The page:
In thew eeks since the May 5 election that saw Alberta elect an NDP government, premier Rachel Notley has touted the economic benefits of doing more refining and upgrading within the province.
In the legislature on June 17, Alberta Party Leader Greg Clark asked Energy Minister Marg McCuaig-Boyd if the NDP government will “continue the North West upgrader boondoggle, a project which will cost Alberta taxpayers $26 billion?”
McCuaig-Boyd’s response was short on details: “As with all the projects, we are consulting with industry as we move forward and looking at the pros and cons of all of that,” she said. “Again, we’re in constant consultation with industry to look at those projects that will bring value and jobs to Alberta.”
MacGregor hasn’t yet spoken with McCuaig-Boyd or anyone else in the new government but expects to have discussions when the time is right.
“I’ve always believed we’re doing the right thing and I think that’s what they want,” he said, “so I don’t expect to be misaligned with them.”
He cautioned that if the government encourages more new refineries to be built, they will take years to get going. He’s been working on the Sturgeon Refinery for more than 10 years.
“These take an enormous amount of capital just to start. Before we had a permit we had spent $300 million. And so many people talk about it ... but there’s few people in the room when you start saying, ‘Well, have you got the $300 million you need to start?’”
The refinery’s first phase, meanwhile, is taking shape on a parcel of land in Alberta’s Industrial Heartland, Canada’s largest hydrocarbon processing region. About $3.5 billion has been spent on the project to date. Daily expenditures are in the $10-million range.
The hydrocracking reactor, 33 metres tall, is in place. Shipped from Japan in pieces, the parts alone took four years to produce at a cost of more than $100 million, MacGregor said.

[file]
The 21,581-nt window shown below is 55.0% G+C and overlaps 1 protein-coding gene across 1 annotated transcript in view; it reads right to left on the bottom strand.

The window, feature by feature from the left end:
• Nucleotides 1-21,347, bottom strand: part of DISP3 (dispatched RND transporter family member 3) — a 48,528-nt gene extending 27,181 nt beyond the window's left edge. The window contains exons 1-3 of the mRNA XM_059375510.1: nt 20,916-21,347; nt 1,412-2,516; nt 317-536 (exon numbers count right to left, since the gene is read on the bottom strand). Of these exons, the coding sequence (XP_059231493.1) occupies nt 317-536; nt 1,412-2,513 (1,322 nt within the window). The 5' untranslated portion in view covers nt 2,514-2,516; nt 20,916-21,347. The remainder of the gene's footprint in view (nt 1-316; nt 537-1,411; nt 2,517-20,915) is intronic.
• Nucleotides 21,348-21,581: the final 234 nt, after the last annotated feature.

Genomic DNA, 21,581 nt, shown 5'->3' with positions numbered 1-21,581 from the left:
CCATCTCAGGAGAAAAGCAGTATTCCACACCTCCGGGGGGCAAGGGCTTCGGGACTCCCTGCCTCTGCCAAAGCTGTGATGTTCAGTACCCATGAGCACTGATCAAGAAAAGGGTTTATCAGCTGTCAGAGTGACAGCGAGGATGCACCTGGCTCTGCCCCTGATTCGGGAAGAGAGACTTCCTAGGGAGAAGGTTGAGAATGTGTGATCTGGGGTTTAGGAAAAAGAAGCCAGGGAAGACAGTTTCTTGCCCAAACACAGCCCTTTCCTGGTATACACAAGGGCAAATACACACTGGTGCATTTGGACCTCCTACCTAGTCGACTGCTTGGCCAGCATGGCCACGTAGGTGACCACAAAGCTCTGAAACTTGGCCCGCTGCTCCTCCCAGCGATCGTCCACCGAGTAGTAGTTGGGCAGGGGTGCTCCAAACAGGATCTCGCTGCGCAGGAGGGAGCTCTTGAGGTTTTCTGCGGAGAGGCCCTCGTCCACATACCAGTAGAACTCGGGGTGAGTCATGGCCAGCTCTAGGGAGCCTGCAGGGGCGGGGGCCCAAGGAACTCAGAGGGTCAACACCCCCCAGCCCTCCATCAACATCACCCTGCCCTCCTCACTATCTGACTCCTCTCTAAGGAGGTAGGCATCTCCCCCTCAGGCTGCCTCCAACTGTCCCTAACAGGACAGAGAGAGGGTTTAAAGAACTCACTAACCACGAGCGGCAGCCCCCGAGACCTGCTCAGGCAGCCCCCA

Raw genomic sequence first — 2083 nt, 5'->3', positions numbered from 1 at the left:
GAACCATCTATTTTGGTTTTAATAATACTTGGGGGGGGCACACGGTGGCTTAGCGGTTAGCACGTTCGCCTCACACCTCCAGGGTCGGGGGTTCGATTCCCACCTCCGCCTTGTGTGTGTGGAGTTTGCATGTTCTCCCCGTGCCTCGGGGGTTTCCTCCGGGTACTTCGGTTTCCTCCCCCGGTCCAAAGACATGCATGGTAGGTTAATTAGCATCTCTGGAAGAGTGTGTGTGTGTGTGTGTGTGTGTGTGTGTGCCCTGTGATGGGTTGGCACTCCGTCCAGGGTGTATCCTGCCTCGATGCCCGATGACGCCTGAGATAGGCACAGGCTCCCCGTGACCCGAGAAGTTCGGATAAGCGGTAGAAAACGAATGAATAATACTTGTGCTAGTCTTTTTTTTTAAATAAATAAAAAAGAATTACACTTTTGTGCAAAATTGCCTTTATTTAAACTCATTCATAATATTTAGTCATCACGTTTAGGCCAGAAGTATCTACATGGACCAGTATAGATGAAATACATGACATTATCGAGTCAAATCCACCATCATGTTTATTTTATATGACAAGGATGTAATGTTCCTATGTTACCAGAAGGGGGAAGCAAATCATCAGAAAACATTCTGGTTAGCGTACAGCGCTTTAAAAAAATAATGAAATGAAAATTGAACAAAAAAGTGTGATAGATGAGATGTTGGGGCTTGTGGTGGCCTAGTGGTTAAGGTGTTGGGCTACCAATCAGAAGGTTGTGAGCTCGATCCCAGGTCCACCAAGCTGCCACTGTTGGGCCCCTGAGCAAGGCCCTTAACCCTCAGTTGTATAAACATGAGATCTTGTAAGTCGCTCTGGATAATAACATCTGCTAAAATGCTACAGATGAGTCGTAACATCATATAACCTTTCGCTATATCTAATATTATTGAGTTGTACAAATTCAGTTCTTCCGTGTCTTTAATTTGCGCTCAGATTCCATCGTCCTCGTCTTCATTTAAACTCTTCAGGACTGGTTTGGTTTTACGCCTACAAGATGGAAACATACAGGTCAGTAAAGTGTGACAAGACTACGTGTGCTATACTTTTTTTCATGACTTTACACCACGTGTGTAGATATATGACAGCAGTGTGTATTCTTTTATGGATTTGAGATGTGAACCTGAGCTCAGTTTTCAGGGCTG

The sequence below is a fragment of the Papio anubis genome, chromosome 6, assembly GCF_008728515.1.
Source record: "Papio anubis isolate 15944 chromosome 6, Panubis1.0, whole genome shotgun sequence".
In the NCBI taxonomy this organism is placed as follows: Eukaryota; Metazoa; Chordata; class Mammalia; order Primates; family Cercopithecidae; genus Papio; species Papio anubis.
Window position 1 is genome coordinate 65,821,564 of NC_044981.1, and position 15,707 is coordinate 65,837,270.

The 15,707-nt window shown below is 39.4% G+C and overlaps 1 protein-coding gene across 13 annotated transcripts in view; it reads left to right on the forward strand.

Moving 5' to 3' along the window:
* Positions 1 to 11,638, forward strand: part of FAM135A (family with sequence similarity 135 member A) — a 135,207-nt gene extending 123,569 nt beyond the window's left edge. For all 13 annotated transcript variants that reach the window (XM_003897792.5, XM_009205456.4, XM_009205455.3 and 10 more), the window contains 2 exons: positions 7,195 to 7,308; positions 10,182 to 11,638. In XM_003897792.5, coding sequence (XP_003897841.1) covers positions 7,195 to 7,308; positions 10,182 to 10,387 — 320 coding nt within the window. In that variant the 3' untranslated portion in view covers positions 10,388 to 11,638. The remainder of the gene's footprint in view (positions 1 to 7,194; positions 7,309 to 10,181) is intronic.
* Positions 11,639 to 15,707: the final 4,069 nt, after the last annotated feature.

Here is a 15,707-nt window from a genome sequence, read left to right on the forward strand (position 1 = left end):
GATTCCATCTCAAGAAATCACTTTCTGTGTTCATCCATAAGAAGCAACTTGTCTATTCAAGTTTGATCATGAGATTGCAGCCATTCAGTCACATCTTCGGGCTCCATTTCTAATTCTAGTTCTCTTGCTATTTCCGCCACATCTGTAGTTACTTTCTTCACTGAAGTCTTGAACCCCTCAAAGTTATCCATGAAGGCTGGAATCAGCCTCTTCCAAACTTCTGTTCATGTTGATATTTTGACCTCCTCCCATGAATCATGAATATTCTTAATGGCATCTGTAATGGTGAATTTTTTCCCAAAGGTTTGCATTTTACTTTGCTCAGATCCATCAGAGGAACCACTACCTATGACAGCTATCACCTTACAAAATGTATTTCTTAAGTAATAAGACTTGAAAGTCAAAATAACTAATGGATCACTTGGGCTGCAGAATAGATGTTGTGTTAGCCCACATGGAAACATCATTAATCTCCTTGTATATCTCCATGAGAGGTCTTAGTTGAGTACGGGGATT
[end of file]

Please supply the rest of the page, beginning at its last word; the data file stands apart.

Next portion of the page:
The refinery construction is employing 2,400 workers on-site, with another 1,000 welders and other workers in modular shops around Edmonton.
About 1,000 engineers are still involved, and the partnership has 400 people on its own staff.
The on-site workforce will increase to 5,000 by mid2016 and remain at that level until construction wraps up in 2017.
The refinery’s first phase is expected to go into operation in the fall of 2017 with a workforce of about 400 people.
Production from the first phase will supply the western Canadian market for diesel fuel, while the expanded capacity of the second and third phases would help the refinery get its products to other markets in the U.S., China and India, MacGregor said.
The refinery will be a fixture in Alberta’s industrial landscape for a long time to come, he added.
“It’s a 30-year contract we have (with the government) but they have an option to renew at the end of 30 years.
“When I look around at refinery sites, as long as there’s plentiful feedstock, they last for 100 years, because you keep rebuilding them and improving them.
“I’m thinking this thing is still going to be here 100 years from now.”